And there is no definitive way of getting them out of one's system. Each person is different, and what works for one person does not necessarily work for the next. Some people are unable to taper slowly because it sets them up for a situation where they are in too much pain to ever be able to stop taking (in this case Effexor) altogether. These people have to stop taking the drug all at once or be stuck with it for the rest of their lives.

Since Wyeth hasn't provided any escape hatch, trial and error are our only recourse.

Bitter? Um, yes.

 

Re: Please list strategies for successful withdrawal: dancingstar

Posted by SLS on February 15, 2005, at 18:54:29

In reply to Re: Please list strategies for successful withdrawal:, posted by dancingstar on February 15, 2005, at 15:09:47

Did you want to offer a strategy for the successful withdrawal of antidepressants?


- Scott

 

Re: Please list strategies for successful withdrawal:

Posted by dancingstar on February 15, 2005, at 23:20:47

In reply to Re: Please list strategies for successful withdrawal: dancingstar, posted by SLS on February 15, 2005, at 18:54:29

I've been posting just that since September.

 

Redirect: follow-ups not about withdrawal

Posted by Dr. Bob on February 16, 2005, at 1:11:23

In reply to Re: Please list strategies for successful withdrawal:, posted by dancingstar on February 15, 2005, at 23:20:47

> I've been posting just that since September.

I'd like to redirect follow-ups not about withdrawal to Psycho-Babble Social. Here's a link:

http://www.dr-bob.org/babble/social/20050215/msgs/458592.html

Thanks,

Bob

 

Re: Please list strategies for successful withdrawal:

Posted by jay on February 17, 2005, at 14:24:02

In reply to Please list strategies for successful withdrawal:, posted by SLS on February 14, 2005, at 9:31:32

A most excellent combo for effexor and paxil withdrawl has been a combo of prozac and nortriptyline. Prozac has the long half-life, and the nortriptyline looks after the norepinephrine problem that effexor and even paxil (and now with Cymbalta) can bring. 25-50 mg of Nortriptyline seems to help.

Jay

 

Re: Please list strategies for successful withdrawal:

Posted by SLS on February 18, 2005, at 14:15:46

In reply to Re: Please list strategies for successful withdrawal:, posted by jay on February 17, 2005, at 14:24:02

> A most excellent combo for effexor and paxil withdrawl has been a combo of prozac and nortriptyline. Prozac has the long half-life, and the nortriptyline looks after the norepinephrine problem that effexor and even paxil (and now with Cymbalta) can bring. 25-50 mg of Nortriptyline seems to help.
>
> Jay


Looks good to me!

Thanks for contributing, Jay.


- Scott

 

Re: Please list strategies for successful withdrawal:

Posted by Sebastian on February 21, 2005, at 11:34:59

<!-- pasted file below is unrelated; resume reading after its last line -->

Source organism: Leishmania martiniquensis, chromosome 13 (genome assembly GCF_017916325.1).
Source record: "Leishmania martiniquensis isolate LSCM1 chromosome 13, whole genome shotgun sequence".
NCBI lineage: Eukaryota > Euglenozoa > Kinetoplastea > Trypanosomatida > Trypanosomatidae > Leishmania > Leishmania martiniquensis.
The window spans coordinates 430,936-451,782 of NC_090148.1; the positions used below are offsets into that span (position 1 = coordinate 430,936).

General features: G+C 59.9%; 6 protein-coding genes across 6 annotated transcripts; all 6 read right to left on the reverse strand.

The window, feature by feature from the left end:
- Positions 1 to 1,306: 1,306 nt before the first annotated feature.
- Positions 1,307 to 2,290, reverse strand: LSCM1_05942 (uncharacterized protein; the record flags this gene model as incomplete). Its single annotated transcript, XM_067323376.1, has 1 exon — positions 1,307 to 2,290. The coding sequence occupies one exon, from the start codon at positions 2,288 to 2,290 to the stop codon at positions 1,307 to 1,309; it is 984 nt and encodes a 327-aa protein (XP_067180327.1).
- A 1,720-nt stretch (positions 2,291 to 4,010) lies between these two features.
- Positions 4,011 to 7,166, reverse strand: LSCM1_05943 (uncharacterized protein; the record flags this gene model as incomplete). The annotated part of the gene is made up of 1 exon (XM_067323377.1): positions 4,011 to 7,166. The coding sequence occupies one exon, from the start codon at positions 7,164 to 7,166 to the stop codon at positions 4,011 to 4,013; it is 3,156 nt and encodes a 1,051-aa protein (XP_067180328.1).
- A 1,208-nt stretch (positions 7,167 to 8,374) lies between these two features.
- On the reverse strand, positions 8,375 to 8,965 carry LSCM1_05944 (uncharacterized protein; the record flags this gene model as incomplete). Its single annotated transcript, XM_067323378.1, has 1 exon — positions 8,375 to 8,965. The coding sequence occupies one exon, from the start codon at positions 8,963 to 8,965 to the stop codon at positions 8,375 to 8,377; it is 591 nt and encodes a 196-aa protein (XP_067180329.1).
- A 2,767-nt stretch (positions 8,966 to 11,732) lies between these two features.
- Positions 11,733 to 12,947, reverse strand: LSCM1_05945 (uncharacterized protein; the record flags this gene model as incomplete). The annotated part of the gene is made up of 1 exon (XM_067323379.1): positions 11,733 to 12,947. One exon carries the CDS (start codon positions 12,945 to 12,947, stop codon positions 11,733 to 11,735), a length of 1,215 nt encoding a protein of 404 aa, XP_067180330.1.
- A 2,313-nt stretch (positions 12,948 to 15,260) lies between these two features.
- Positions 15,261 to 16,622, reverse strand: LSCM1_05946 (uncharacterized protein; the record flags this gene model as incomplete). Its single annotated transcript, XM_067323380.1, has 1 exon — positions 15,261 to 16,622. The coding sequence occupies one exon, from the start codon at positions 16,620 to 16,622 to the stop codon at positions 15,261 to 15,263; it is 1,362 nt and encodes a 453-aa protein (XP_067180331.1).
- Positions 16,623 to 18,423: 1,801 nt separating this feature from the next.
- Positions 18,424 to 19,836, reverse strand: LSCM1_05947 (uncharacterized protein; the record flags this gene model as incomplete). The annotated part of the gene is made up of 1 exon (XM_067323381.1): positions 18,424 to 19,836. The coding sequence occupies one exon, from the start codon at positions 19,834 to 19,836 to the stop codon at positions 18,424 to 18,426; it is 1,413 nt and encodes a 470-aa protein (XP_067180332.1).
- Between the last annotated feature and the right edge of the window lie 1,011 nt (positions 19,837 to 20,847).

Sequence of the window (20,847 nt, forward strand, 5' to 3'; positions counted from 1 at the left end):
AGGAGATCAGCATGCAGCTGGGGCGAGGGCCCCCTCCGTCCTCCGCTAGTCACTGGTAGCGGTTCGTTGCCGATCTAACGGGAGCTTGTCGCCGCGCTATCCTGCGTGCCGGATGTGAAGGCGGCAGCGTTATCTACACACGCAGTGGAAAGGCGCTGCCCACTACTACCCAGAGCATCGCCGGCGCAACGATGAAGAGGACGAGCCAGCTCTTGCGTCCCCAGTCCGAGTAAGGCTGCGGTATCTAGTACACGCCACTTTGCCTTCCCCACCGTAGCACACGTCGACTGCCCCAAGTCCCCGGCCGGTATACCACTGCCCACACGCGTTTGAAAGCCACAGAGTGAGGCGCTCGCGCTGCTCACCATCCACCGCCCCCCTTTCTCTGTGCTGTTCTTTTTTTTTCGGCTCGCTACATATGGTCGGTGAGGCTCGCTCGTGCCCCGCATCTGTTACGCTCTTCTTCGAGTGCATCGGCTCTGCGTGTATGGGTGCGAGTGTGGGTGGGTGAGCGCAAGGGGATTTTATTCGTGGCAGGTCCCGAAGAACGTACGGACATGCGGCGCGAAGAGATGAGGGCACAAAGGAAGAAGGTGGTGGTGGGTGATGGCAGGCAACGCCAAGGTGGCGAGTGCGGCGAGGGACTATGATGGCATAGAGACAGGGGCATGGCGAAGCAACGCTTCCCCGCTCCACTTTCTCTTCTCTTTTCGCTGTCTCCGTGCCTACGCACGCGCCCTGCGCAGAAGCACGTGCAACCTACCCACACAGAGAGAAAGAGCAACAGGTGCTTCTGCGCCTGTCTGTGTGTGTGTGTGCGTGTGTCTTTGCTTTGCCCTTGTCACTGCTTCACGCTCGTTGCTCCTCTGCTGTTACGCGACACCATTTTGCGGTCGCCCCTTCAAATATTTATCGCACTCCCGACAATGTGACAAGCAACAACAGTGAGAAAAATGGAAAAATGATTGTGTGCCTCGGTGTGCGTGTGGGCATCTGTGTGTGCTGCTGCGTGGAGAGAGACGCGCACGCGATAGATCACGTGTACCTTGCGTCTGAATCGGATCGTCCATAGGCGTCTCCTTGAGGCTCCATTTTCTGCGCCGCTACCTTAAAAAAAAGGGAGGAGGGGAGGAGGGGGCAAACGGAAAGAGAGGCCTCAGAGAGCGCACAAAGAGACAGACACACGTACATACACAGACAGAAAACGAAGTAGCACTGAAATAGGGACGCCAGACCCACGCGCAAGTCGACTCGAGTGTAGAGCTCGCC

In reply to Please list strategies for successful withdrawal:, posted by SLS on February 14, 2005, at 9:31:32

taper by means of cuting pills. This way the decreases are less, and more suted to the right dose for you at the time.

 

Re: Only ONE contribution so far for WITHDRAWAL SLS

Posted by KaraS on February 22, 2005, at 21:00:46

In reply to Re: Only ONE contribution so far for WITHDRAWAL, posted by SLS on February 21, 2005, at 8:50:15

> Sorry. The contribution I was referring to was submitted by Jay:
>
> http://www.dr-bob.org/babble/wdrawl/20050214/msgs/459367.html
>
> We need more suggestions.
>
>
> - Scott


Scott,
I don't know if this will help you at all since my withdrawal was fairly standard. I decreased VERY slowly (opening capsules and then later cutting the 37.5 mg. tablets). I had very little problem with this. When I was nearing the smaller dosages and I felt a bit of a problem, I took one 300 mg. capsule of St. John's Wort. I only did this two or three times. I think it helped though I'm not positive because my problems with the withdrawal were minimal at that point anyway. When I finally got off of the last quarter of a pill (a little under 10 mg.), is when I started having some unbearable problems. After two days of that, I took a small amount of Cymbalta for a few days and that completely took away all of my side effects.

I have a friend who went off of Effexor recently. Within 3-4 days he went from 300 mg. to nothing. At this point he increased his amitriptyline from 100 mg. to 200 mg. (I'll have to find out over what time frame he increased to that dosage as I'm sure he didn't do it in one day.) He claims to have had very few problems with the withdrawal.

Hope that helps.

Kara

 

Re: Only ONE contribution so far for WITHDRAWAL KaraS

Posted by SLS on February 22, 2005, at 21:00:46

In reply to Re: Only ONE contribution so far for WITHDRAWAL SLS, posted by KaraS on February 22, 2005, at 15:40:22

Hi Kara.